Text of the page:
Norwegian oil giant Equinor’s plans to burn the planet and buy REDD offsets praised by UNFCCC executive secretary Patricia Espinosa

On 20 November 2018, Equinor, one of the largest oil and gas firms in the world, wrote to Patricia Espinosa, the Executive Secretary of the UN Framework Convention on Climate Change. The first sentence spells trouble. “The way you lead the important work to deliver solutions to the global climate challenge is of great inspiration to us,” Equinor’s CEO Eldar Sætre writes.

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Can buying Ben & Jerry’s ice cream save the Cordillera Azul National Park in Peru? Featuring Ecosphere+, Althelia, the Poseidon Foundation, REDD, Blockchain, and the government of Malta

Since May 2018, if you buy ice cream from Ben & Jerry’s Scoop Shop in Wardour Street, London, you will also buy a small part of a carbon credit. For every scoop of ice cream, a penny goes to buying carbon credits from the Cordillera Azul National Park REDD project in Peru.

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‘Actually existing’ REDD: Social tensions, ongoing deforestation, local confusion, financial benefits not delivered

“Early evidence from REDD+ projects suggests major challenges, including: ongoing weak enforcement of domestic laws on forests and land, leading to limited effectiveness; contestation or conflict over property rights and community benefits; as well as securitisation and violence, often perpetrated by government agencies.”

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REDD is “no silver bullet”, admits Ola Elvestuen Norway’s Minister of Climate and Environment

Last month saw the Oslo Tropical Forest Forum 2018, 10 years after REDD was included in the Bali Road Map, at the UN climate negotiations in December 2007. “The goal of the forum is to celebrate results and identify remaining challenges,” according to the Norwegian Agency for Development Cooperation’s website about the event.

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Norway’s Office of the Auditor General investigation into Norway’s rainforest billions: “Progress and results delayed, uncertain feasibility and effect, risk of fraud not well managed”

Over the past ten years, Norway has handed out almost US$3 billion (NOK 23.5 billion) on stopping tropical deforestation. On 15 May 2018, the Office of the Auditor General completed its investigation into Norway’s International Climate and Forest Initiative. The report is critical.

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REDD myth no. 4: REDD will be quick and cheap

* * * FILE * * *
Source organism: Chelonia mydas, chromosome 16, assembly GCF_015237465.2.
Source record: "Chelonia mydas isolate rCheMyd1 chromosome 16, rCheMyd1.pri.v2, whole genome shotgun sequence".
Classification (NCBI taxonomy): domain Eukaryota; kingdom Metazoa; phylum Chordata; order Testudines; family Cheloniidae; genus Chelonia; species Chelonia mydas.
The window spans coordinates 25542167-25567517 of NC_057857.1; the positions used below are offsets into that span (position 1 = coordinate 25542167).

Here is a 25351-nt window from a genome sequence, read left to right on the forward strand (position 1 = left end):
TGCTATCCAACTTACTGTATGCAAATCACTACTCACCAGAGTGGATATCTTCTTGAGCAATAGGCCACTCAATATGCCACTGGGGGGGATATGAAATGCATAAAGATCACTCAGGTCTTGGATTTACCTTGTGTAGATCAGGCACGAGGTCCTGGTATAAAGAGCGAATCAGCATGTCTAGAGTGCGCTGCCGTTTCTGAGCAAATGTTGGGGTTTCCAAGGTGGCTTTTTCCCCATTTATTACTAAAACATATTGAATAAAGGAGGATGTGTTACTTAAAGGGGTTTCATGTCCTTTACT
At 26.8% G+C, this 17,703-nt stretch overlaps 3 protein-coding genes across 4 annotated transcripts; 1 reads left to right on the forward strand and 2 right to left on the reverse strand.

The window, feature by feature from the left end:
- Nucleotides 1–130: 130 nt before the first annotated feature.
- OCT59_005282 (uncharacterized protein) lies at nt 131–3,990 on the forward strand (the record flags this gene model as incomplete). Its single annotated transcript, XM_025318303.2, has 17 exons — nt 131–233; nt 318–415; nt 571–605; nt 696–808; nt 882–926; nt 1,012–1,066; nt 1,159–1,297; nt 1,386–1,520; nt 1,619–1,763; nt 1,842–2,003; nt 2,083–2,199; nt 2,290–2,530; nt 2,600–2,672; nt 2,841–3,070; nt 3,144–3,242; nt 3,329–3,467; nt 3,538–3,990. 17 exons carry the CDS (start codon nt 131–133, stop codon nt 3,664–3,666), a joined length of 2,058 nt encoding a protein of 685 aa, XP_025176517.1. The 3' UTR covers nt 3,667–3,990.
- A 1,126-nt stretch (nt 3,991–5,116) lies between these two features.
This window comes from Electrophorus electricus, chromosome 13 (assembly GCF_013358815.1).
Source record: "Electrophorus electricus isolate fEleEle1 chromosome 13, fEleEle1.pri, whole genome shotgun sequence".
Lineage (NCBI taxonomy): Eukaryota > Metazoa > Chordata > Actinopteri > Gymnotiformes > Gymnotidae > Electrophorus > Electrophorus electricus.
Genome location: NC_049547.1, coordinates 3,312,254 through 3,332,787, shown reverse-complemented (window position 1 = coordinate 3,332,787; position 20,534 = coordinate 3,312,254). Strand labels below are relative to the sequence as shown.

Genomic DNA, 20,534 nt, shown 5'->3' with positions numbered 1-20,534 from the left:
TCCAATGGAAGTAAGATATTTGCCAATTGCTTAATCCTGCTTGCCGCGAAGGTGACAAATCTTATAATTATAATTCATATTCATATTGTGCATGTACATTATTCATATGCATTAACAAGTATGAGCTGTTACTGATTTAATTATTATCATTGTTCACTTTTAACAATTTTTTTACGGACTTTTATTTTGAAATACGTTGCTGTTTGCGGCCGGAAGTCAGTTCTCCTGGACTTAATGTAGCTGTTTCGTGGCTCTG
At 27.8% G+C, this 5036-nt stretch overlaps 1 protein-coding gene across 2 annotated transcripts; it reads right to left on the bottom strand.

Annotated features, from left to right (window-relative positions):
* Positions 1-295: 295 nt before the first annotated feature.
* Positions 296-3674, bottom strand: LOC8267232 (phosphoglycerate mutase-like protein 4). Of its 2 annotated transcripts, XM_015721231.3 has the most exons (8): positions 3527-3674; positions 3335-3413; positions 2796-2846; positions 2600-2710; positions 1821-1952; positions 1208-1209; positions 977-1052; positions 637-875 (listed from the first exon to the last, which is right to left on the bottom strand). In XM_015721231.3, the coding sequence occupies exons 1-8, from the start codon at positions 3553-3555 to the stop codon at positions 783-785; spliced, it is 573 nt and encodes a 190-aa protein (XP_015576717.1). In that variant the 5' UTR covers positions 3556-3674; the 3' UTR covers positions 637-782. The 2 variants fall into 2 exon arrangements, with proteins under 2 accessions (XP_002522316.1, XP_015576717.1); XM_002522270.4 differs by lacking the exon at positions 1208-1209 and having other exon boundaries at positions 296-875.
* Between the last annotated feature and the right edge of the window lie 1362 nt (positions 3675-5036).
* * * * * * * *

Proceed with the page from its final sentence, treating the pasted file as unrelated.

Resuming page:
In December 2007, Norway’s then-prime minister Jens Stoltenberg launched Norway’s International Climate and Forest Initiative (NICFI). Stoltenberg announced that Norway would be handing out more than US$500 million a year “to prevent deforestation in developing countries”. Stoltenberg was convinced that stopping deforestation would be quick and cheap.

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The government of the Democratic Republic of Congo has abandoned any pretence of reducing emissions from deforestation and forest degradation

On 1 February 2018, the Democratic Republic of Congo’s forests were dealt a double blow. First, DRC’s Minister of Environment, Amy Ambatobe, reinstated three illegal logging concessions covering an area of 6,500 square kilometres. Second, DRC’s president, Joseph Kabila, signed off on three oil exploration concessions covering a huge area of Mai Ndombe province, including part of the Salonga National Park.

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The Kariba REDD project in Zimbabwe: From carbon credits to EARTH tokens

The Kariba REDD+ Project covers an area of 784,987 hectares in four districts of northwestern Zimbabwe. The project started in July 2011, and aims to generate almost 52 million carbon credits from reduced deforestation over its 30-year project life. The project is certified under the VCS and Climate Community and Biodiversity Standard systems.

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Responses from Terra Global Capital, VCS, and Wildlife Works to Fern’s report, “Unearned credit: Why aviation industry forest offsets are doomed to fail”

In November 2017, Fern published a report titled, “Unearned credit: Why aviation industry forest offsets are doomed to fail”. The report takes aim at the aviation industry’s planned carbon trading mechanism, the Carbon Offsetting and Reduction Scheme for International Aviation.

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Virgin Atlantic has stopped buying carbon credits from the Oddar Meanchey REDD project

On 9 January 2018, Virgin Atlantic told the Phnom Penh Post that it had stopped buying carbon credits from the Oddar Meanchey REDD project in Cambodia. Virgin Atlantic’s decision followed the publication of a report by Fern that highlights the problems of offsetting emissions from the aviation sector. One of the case studies in the report was Oddar Meanchey.

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